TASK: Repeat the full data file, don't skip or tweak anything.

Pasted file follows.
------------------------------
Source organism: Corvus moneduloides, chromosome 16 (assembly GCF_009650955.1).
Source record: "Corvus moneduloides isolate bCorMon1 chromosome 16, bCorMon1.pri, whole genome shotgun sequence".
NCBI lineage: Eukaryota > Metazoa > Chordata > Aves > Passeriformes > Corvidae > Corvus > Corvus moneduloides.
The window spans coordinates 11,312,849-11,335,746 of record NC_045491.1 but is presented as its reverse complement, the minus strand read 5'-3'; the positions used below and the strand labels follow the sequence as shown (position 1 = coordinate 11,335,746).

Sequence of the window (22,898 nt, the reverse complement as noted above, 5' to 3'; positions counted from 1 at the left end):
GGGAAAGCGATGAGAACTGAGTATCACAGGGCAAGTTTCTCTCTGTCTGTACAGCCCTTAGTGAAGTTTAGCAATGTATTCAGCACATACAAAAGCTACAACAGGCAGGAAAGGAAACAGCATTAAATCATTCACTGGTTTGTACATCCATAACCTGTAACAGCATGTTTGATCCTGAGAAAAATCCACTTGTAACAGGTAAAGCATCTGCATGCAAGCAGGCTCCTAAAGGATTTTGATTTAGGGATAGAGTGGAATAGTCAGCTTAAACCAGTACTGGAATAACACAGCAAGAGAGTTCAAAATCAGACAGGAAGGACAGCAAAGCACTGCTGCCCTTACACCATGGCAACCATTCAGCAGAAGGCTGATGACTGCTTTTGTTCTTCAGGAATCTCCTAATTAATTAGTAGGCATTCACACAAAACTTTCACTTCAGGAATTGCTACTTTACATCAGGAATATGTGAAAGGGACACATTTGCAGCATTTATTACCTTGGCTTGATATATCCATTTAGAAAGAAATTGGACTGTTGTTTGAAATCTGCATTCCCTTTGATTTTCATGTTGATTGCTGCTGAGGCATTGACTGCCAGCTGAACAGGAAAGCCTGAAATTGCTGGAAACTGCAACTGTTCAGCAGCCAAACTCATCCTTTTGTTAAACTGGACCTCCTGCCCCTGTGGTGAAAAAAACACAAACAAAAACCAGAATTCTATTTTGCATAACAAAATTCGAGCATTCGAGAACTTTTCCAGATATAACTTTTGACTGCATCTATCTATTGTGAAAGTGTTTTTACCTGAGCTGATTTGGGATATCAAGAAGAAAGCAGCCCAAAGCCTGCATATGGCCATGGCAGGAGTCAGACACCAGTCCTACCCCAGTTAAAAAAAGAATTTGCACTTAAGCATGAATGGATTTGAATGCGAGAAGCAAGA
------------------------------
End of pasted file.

Source organism: Corvus moneduloides, chromosome 16 (assembly GCF_009650955.1).
Source record: "Corvus moneduloides isolate bCorMon1 chromosome 16, bCorMon1.pri, whole genome shotgun sequence".
NCBI lineage: Eukaryota > Metazoa > Chordata > Aves > Passeriformes > Corvidae > Corvus > Corvus moneduloides.
The window spans coordinates 11,312,849-11,335,746 of record NC_045491.1 but is presented as its reverse complement, the minus strand read 5'-3'; the positions used below and the strand labels follow the sequence as shown (position 1 = coordinate 11,335,746).

Sequence of the window (22,898 nt, the reverse complement as noted above, 5' to 3'; positions counted from 1 at the left end):
GGGAAAGCGATGAGAACTGAGTATCACAGGGCAAGTTTCTCTCTGTCTGTACAGCCCTTAGTGAAGTTTAGCAATGTATTCAGCACATACAAAAGCTACAACAGGCAGGAAAGGAAACAGCATTAAATCATTCACTGGTTTGTACATCCATAACCTGTAACAGCATGTTTGATCCTGAGAAAAATCCACTTGTAACAGGTAAAGCATCTGCATGCAAGCAGGCTCCTAAAGGATTTTGATTTAGGGATAGAGTGGAATAGTCAGCTTAAACCAGTACTGGAATAACACAGCAAGAGAGTTCAAAATCAGACAGGAAGGACAGCAAAGCACTGCTGCCCTTACACCATGGCAACCATTCAGCAGAAGGCTGATGACTGCTTTTGTTCTTCAGGAATCTCCTAATTAATTAGTAGGCATTCACACAAAACTTTCACTTCAGGAATTGCTACTTTACATCAGGAATATGTGAAAGGGACACATTTGCAGCATTTATTACCTTGGCTTGATATATCCATTTAGAAAGAAATTGGACTGTTGTTTGAAATCTGCATTCCCTTTGATTTTCATGTTGATTGCTGCTGAGGCATTGACTGCCAGCTGAACAGGAAAGCCTGAAATTGCTGGAAACTGCAACTGTTCAGCAGCCAAACTCATCCTTTTGTTAAACTGGACCTCCTGCCCCTGTGGTGAAAAAAACACAAACAAAAACCAGAATTCTATTTTGCATAACAAAATTCGAGCATTCGAGAACTTTTCCAGATATAACTTTTGACTGCATCTATCTATTGTGAAAGTGTTTTTACCTGAGCTGATTTGGGATATCAAGAAGAAAGCAGCCCAAAGCCTGCATATGGCCATGGCAGGAGTCAGACACCAGTCCTACCCCAGTTAAAAAAAGAATTTGCACTTAAGCATGAATGGATTTGAATGCGAGAAGCAAGA